By now you’ve probably heard about this thing called Industry 4.0 – a catchy name for the current trend of industrial automation and data exchange in manufacturing technologies. Industry 4.0 includes cloud computing, cognitive computing, Internet of Things (IoT) and something called cyber-physical systems (computers guiding physical machines). While this sounds like a lot of techie-talk, what you need to know about Industry 4.0 is that technology is getting more sophisticated and taking on new roles in manufacturing that required human operators not such a short time ago.
Industry 4.0 is making progress but we haven’t reached the finish line
A 2016 article published by Economist exploring the impact of Industry 4.0 technology on the workforce explained the capability quite succinctly: “Machines can already do many forms of routine manual labor and are now able to perform some routine cognitive tasks too.” Bill Lydon of the International Society of Automation expanded on this thought to explain the impact of the developments on manufacturing technology. “IoT is creating a world that is more connected, with the application of pervasive communications, economical sensors that enable powerful analytics, and predictive software.
While the capabilities of IoT and other Industry 4.0 technologies are real and the potential impact that Bill Lydon described is certainly taking place and can been seen in manufacturing operations around the world, we haven’t reached the finish line yet. There are still some significant challenges that must be overcome to fully recognize the value that Industry 4.0 technology – the greatest of these challenges is interoperability.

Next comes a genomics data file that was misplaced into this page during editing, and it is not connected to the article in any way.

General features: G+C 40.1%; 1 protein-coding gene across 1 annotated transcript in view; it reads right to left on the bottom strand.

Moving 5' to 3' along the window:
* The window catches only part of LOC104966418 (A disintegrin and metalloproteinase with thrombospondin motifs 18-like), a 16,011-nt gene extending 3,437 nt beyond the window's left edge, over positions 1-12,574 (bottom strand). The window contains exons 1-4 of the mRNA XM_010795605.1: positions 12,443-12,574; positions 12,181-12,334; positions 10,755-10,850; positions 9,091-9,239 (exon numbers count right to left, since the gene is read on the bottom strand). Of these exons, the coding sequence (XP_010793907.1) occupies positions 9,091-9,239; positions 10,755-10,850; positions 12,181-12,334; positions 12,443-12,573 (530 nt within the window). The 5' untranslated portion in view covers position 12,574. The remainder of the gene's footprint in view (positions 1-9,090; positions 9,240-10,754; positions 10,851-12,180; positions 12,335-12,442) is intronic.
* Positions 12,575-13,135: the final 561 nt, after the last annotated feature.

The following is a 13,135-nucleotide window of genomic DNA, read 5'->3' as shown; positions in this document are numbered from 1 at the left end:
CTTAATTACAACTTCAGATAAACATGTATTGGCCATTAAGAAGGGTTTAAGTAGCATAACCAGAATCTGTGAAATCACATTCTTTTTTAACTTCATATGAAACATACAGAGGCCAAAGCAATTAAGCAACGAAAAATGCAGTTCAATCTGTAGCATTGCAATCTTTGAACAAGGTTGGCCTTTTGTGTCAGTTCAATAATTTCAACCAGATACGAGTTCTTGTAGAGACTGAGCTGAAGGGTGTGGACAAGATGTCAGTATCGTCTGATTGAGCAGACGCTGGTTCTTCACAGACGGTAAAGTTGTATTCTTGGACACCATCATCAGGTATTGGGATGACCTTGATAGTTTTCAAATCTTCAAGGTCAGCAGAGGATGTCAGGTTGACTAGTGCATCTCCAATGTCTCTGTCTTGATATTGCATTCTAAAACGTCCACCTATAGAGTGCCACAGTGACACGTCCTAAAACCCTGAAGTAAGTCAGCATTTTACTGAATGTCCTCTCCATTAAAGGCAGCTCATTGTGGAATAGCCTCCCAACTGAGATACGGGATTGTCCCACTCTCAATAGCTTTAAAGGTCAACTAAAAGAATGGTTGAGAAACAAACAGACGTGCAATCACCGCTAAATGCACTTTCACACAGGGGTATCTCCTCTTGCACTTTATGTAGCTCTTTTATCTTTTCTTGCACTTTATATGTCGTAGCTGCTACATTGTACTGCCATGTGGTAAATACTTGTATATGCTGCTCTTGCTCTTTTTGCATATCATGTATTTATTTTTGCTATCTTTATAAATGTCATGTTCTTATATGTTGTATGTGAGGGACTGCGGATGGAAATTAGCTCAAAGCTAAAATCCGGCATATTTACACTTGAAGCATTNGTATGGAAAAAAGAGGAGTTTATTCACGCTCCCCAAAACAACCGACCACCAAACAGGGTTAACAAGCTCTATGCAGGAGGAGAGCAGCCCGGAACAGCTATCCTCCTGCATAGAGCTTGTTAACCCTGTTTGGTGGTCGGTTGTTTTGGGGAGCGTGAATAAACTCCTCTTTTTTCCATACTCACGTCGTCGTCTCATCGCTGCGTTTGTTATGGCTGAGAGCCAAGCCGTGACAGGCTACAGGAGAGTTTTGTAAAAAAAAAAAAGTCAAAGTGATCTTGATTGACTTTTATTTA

Good News and Bad News
The good news is that with the excitement in the industry around IoT, cloud computing, and other Industry 4.0 technologies, a lot of new products have been developed to cover a diverse set of business needs and scenarios. The bad news is that IoT devices and components from different vendors often don’t integrate well or easily, if they can be connected at all. This poses a problem for companies that want to leverage the features that these devices offer in their manufacturing operations and/or business processes.
The interoperability challenge is well known. A simple web search will bring up many articles published over the last couple of years on the topic. Numerous industry standards organizations have also taken up the challenge to develop interoperability standards. Traditional standards bodies like ANSI, IEC and ISO have sought to evolve existing manufacturing interoperability standards to support new technology trends. The International Society of Automation has taken on the Industrial IoT scenarios in earnest and The Open Group has sought to address IoT and Microservice interoperability as a part of their Open Platform 3.0 initiative.
What this means for companies
Until the standards for IoT and industrial automation mature, companies should expect to continue to encounter challenges bringing IoT devices and other Industry 4.0 technologies into their environment. The challenges will include both the initial integration task and providing service assurance for ongoing operations. Manufacturing process designers and operations staff will need to pay special attention to these challenges when working with Industry 4.0 technologies in their business environments. The individual features may be there today, but don’t underestimate the interoperability challenges.